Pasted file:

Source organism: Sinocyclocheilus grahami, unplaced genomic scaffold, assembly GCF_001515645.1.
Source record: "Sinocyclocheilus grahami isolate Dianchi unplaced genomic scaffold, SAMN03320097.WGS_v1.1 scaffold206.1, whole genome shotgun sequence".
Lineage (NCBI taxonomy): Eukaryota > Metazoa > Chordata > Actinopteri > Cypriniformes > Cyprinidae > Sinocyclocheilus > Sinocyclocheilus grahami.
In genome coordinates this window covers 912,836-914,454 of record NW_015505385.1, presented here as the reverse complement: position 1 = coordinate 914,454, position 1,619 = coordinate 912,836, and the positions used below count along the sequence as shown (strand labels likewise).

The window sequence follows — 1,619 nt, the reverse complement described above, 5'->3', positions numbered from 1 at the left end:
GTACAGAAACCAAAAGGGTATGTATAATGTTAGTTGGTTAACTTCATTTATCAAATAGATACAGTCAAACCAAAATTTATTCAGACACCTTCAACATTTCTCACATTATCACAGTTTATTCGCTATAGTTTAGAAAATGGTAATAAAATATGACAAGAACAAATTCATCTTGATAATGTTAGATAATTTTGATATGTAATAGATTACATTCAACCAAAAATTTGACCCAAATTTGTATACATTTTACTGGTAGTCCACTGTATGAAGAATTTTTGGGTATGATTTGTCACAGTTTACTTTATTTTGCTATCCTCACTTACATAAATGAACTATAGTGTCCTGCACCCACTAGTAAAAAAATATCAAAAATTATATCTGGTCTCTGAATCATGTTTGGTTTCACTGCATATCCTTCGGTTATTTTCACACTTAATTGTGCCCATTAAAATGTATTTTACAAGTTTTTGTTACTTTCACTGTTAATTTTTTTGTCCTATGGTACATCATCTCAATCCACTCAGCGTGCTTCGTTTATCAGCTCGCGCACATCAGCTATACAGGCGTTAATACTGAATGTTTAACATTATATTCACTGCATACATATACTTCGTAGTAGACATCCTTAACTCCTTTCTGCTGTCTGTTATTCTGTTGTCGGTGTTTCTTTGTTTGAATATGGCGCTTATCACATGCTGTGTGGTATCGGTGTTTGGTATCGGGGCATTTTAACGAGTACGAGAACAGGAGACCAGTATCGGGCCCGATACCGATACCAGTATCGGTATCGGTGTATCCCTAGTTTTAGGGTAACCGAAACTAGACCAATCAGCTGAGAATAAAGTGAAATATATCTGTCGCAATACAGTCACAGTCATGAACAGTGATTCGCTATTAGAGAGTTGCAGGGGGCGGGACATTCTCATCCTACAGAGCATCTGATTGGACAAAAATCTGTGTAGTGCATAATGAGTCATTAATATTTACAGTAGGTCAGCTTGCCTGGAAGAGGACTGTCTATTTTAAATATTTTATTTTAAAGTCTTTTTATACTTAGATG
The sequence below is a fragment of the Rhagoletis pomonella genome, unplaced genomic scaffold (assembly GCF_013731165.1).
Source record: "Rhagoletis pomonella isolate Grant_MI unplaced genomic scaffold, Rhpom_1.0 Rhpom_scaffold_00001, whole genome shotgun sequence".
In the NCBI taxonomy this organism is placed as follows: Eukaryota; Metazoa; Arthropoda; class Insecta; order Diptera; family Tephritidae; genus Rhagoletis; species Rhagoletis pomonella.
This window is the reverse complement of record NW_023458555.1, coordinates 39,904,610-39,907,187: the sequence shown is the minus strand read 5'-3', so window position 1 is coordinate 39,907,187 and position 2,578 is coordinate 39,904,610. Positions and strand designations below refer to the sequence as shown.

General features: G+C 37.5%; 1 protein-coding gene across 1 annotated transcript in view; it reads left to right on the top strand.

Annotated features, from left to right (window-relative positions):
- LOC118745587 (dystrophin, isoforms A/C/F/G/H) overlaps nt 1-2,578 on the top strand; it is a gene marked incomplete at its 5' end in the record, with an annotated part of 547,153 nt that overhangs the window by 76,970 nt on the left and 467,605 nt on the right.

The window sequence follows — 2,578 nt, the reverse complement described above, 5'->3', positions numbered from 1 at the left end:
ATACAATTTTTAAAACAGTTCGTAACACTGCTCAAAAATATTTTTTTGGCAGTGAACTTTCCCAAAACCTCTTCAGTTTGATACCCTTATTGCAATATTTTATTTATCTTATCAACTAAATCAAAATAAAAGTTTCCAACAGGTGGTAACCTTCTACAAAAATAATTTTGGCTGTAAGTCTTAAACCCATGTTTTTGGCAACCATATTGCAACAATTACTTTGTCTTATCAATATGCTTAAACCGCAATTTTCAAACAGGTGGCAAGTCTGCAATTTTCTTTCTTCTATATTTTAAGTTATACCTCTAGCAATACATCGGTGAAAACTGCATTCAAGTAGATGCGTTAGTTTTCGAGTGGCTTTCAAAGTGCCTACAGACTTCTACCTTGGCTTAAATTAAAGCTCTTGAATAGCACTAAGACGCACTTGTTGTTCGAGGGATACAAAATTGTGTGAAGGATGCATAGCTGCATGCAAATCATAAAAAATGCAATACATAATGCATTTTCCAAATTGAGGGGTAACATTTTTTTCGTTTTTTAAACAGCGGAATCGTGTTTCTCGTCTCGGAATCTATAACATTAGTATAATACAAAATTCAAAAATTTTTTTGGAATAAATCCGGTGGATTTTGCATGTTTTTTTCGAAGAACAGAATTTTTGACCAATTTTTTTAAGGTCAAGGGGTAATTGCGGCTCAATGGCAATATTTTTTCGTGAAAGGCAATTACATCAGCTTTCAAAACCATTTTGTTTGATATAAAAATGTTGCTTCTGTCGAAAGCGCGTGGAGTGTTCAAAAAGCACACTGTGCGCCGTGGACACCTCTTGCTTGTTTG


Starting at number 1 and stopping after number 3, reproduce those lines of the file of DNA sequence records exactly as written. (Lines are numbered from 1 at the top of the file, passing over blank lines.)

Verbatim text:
Source organism: Sinocyclocheilus grahami, unplaced genomic scaffold, assembly GCF_001515645.1.
Source record: "Sinocyclocheilus grahami isolate Dianchi unplaced genomic scaffold, SAMN03320097.WGS_v1.1 scaffold206.1, whole genome shotgun sequence".
Lineage (NCBI taxonomy): Eukaryota > Metazoa > Chordata > Actinopteri > Cypriniformes > Cyprinidae > Sinocyclocheilus > Sinocyclocheilus grahami.